Starting a Facebook Group: How to Build an Online Community to Help You Grow

Starting a Facebook Group: How to Build an Online Community to Help You Grow

Building a strong and engaged online community is essential in today’s digital world. That’s why it’s no surprise that Facebook jumped on board with their announced in June 2017 about a range of fresh features and a new mission for Facebook Groups: “Give people the power to build community and bring the world closer together.”

It’s hard to ignore Facebook, as it’s the most active social media platform in the world

Online communities offer a space for people with common interests to come together and discuss topics relevant and important to them. But where should you choose to plant your community’s roots? It’s hard to ignore Facebook, as it’s the most active social media platform in the world, and you can find a group and an audience for just about anything! As a web designer or developer, these groups can be a great place to keep up with trends, connect with others in the industry, or find new clients.

Before you start thinking about creating a group of your own, it’s a good idea to join a few groups to get a better sense of what content works, how people engage, and the value these groups bring to the community.

Starting a Facebook Group

With millions of Facebook groups already available to join, you’ll need to establish what unique value your group will offer. Starting with a smaller niche demographic can be an excellent way to test out how to run a group and connect with your community and clients. For example, if you’ve done work in a particular industry and have insight and knowledge about that industry, create a group that brings people in that industry together so you can share your expertise.

Keep in mind that in the early stages of the group, it can take a lot of work to continually keep people interested and coming back to engage with your content and discussions. Over time, the group can start to take on a life of its own and you may not need to post as frequently, but it’s important that you remain active and involved.

Marketing your Facebook Group

Currently, Facebook makes it a bit challenging to promote your group to the world, but here are a few workarounds you can try.

Paid promotion

Currently it’s not possible to promote your group through the group alone. If you’re looking to get your group in front of a larger audience, here’s a hack we’ve come across to boost your group outside of your audience network:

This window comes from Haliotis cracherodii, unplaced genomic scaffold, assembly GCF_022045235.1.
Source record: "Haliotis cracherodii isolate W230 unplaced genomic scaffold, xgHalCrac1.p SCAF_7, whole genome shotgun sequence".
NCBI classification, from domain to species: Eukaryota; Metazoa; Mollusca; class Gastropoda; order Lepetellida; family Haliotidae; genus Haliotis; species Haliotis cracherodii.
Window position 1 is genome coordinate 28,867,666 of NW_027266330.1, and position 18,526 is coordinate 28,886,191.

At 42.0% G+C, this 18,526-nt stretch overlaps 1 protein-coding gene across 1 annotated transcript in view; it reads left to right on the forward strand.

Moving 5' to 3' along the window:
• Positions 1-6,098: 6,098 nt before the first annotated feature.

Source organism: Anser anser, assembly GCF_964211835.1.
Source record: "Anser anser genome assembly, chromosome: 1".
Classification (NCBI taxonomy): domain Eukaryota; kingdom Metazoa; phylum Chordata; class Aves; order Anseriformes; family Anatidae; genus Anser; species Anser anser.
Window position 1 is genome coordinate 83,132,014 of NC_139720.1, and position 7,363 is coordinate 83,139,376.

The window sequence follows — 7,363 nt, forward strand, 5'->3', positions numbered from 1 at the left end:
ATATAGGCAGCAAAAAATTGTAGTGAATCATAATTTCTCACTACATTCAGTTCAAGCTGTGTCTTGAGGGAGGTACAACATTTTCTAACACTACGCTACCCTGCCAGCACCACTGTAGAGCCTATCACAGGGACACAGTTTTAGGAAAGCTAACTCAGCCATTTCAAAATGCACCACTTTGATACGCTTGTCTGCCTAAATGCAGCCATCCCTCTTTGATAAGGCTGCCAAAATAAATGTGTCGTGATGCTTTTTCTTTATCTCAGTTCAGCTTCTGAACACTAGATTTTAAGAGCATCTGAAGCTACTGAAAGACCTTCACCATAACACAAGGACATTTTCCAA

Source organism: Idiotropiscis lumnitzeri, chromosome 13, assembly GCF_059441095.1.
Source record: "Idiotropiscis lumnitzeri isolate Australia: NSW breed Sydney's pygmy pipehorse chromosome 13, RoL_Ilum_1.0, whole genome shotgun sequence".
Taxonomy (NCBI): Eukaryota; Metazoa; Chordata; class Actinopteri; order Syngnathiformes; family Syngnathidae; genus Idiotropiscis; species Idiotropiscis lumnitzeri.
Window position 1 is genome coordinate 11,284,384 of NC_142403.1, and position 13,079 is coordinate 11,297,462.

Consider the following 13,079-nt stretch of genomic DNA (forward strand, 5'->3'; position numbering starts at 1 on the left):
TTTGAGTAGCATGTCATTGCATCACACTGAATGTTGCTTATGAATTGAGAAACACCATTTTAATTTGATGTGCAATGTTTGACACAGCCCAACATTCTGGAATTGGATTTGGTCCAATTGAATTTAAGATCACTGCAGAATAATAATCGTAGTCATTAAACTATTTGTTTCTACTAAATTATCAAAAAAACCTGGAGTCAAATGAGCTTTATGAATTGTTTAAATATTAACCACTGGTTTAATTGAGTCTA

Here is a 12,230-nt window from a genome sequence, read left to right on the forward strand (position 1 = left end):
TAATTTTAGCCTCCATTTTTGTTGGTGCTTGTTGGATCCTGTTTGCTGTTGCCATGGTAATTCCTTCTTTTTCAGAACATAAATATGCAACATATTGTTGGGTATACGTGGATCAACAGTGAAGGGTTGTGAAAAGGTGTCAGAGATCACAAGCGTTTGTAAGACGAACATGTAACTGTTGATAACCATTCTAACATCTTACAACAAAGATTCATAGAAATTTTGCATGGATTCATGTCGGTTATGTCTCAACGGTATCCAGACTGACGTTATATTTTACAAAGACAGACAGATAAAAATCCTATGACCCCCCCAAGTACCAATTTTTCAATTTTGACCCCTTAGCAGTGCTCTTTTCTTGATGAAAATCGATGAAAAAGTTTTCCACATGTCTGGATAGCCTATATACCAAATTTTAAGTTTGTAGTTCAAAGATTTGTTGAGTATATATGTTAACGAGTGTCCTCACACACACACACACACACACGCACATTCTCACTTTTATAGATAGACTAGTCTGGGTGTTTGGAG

Create a custom audience that you want to target.

Draft a new post on your Facebook Business Page and add the link to your group.

Rather than clicking “Publish,” select “Boost post” and select the audience and budget you want to use. Click “Set budget.

Additional promotion

Once you’ve started to grow the group and people are adding content and having valuable discussions, you can try sending out an invite to your email list or writing a blog post about the new community.

Remember, it can be easy to get wrapped up in the group member count and forget why the community was started in the first place. You could have hundreds of thousands of members, but if the engagement is low or the content is irrelevant, it’s useless to everyone — including you.

Measuring the impact of your group

There are some measurements that can help us evaluate the use of online communities, even if we can’t accurately measure the emotions behind them. A few metrics that we look at include engagement and community growth — how often are people responding and contributing to discussions within your group? At what rate is your community growing?. To make this easier, Facebook recently released Group Insights which gives you access to basic data on when members join and the overall engagement.

Another option is going above and beyond Facebook Group insights. Why not ask your group members directly what kind of value they are getting out of the group? Facebook offers the ability to publish a poll to do just this. This is an excellent way to see what kind of content the group wants to see more of, and find out what might motivate members to become more active.

Credit: Shopify

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